Community 101 Student Philanthropy Program Expands Horizons

Raul Marquez is one of five siblings whose parents migrated from Mexico to Salem over two decades ago. Marquez, who received a George A. Russill Scholarship through OCF, is on track to graduate from Willamette University as a sociology major with a double minor in political science and economics. Marquez’s direction today is shaped in part by his experiences with community resources and participation in a high school philanthropic giving project, both linked to OCF.

His family benefitted from resources from community centers that focused on immigration, new parents, and low-income families—organizations like Family Building Blocks (FBB) FBB is an education-centered nonprofit based in Salem whose mission is to keep children safe and families together. Marquez formed a strong connection with FBB as he grew up, and later thanked them by contributing to their organization through a school-based philanthropic giving project, known as Community 101.

“Growing up low-income in a very large household, I got to see the benefits of having a nonprofit like Family Building Blocks in our community,” says Marquez. “I distinctly remember a lot of my childhood memories working with the staff at Family Building Blocks.”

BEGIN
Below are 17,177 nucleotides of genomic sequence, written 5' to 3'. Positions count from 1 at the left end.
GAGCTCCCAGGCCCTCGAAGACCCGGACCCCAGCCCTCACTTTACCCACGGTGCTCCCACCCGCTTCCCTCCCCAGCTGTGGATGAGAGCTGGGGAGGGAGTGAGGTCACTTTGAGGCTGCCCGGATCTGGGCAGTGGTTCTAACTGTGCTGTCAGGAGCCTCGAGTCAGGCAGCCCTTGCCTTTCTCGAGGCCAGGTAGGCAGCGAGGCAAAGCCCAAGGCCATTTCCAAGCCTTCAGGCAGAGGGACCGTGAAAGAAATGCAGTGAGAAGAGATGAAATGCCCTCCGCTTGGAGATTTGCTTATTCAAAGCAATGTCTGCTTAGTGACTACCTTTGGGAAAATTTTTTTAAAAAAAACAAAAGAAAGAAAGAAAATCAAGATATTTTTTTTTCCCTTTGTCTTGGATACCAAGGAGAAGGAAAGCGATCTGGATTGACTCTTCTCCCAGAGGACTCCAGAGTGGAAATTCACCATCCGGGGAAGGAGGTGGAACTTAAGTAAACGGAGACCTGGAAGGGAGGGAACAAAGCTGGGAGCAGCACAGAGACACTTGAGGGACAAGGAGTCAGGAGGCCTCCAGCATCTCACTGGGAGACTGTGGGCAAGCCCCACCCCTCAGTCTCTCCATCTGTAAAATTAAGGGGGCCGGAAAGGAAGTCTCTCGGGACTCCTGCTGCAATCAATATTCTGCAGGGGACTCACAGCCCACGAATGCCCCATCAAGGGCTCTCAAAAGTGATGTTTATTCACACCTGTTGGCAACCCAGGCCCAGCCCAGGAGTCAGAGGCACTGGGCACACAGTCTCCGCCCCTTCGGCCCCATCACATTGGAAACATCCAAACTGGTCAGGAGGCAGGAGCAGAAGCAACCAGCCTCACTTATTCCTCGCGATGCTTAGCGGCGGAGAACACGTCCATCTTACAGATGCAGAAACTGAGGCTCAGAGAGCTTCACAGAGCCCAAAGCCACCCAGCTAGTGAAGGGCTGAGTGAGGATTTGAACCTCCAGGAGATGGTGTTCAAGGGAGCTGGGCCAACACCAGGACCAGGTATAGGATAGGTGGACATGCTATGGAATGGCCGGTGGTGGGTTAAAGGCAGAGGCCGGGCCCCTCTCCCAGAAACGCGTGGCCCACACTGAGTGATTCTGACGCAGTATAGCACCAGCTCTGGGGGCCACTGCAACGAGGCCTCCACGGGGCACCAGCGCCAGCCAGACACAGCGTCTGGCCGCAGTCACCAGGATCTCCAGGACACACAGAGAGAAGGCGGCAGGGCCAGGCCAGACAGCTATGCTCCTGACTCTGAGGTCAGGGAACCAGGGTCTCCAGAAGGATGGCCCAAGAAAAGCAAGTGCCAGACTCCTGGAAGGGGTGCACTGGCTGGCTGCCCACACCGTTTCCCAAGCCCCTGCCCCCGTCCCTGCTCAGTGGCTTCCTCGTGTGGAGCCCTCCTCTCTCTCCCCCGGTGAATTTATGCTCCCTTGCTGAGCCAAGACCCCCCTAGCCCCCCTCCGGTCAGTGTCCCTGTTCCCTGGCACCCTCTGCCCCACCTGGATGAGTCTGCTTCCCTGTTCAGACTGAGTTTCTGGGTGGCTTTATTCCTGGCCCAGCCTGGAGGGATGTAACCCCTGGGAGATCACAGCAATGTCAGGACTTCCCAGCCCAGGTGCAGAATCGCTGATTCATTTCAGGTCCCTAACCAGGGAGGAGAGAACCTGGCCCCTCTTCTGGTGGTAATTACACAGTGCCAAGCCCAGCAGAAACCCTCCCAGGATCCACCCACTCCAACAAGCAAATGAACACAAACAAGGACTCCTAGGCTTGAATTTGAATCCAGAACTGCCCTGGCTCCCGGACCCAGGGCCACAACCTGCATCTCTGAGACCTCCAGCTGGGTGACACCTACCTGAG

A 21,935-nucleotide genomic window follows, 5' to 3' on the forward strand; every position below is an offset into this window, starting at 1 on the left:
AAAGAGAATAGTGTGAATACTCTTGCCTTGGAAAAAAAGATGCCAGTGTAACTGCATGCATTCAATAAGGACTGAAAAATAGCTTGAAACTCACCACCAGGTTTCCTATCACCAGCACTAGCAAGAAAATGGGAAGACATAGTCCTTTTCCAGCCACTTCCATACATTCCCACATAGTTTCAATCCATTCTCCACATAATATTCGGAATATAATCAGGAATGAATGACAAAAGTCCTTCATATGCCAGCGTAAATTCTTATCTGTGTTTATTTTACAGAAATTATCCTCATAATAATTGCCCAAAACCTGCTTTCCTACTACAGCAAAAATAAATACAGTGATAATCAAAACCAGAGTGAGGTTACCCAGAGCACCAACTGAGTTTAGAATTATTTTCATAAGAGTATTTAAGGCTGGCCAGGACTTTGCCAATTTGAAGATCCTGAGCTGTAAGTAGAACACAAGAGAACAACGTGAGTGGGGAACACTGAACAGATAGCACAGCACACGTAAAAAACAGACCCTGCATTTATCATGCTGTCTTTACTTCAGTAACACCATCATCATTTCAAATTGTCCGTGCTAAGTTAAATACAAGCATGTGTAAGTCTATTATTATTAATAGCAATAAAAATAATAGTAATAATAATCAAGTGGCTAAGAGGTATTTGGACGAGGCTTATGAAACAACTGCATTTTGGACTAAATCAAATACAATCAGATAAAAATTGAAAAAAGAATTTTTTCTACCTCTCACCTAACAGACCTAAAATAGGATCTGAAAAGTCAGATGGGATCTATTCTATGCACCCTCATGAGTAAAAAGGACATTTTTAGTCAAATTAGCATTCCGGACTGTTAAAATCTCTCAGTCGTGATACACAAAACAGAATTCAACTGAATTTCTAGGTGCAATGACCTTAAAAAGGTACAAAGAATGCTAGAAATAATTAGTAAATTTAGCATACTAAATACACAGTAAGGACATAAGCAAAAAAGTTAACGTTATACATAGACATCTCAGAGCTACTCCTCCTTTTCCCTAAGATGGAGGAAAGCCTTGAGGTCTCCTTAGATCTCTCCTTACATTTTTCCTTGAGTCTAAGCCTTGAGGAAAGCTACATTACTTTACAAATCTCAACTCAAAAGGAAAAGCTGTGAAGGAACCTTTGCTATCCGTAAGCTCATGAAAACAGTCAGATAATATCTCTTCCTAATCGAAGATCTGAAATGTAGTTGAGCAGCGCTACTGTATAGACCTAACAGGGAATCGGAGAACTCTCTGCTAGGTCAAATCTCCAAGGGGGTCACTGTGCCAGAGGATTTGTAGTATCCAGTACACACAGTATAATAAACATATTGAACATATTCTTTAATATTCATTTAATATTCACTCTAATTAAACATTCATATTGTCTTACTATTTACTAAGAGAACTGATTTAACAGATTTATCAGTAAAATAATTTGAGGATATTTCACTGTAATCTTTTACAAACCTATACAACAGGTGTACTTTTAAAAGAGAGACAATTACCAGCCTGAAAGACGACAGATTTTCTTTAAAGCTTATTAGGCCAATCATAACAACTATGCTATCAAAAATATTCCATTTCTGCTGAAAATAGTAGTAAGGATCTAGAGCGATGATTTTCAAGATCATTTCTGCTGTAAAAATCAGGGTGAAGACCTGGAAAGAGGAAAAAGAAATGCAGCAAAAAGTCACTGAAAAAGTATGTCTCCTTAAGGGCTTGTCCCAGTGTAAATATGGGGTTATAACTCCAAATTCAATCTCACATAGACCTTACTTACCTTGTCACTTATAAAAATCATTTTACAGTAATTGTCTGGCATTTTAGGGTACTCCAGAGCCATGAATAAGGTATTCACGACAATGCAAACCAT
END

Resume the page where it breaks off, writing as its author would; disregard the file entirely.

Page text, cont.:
At McKay High School in Salem, Raul followed in the footsteps of his older siblings and participated in the after-school Community 101 (C101) program that lets students give back to their communities through a philanthropic lens. C101 is student-led and funded by OCF. Students decide what issues to support, and which mix of nonprofits to fund, contributing to a brighter future for themselves and their communities. One of the issues that Raul’s class focused on funding was housing and child safety, which directly related to FBB and his own experiences.

Community 101 is a statewide program that is implemented in over 40 schools in Oregon. This program began a little over 20 years ago in partnership with Portland General Electric Foundation (PGE) and OCF. The successful program has created a new lens for students to pay attention to what their community needs, and how their impact makes a difference. Eventually, OCF took over administration of C101 to continue student involvement across the state.

“We saw the value of really supporting the philanthropists of the future,” says Carly Brown, Program Officer,  Community Engagement at OCF “With this program, young people can see themselves giving back money to the community and maybe want to pursue as an adult.”

OCF provides $5,000 to each participating school and lets the schools choose how they want to engage students, whether through classes or after-school clubs, like at McKay High School. Teachers usually implement the programs in their classes and act as advisors to students, while the students themselves decide which causes and organizations to fund. Students also reach out to organizations to invite them to apply for funding.

Katie Dearing is the Community 101 Coordinator at OCF. Before she joined OCF, she was actually a teacher running C101 in her own classroom.

“When I was a C101 advisor, I really felt like it was such a cool opportunity for students and a great way for them to develop 21st century skills and engage with their community,” says Dearing “To be able to see the creative ideas that students are finding, and the specific community needs that they are able to address is so inspiring, interesting, and a useful look into what future philanthropists are identifying.”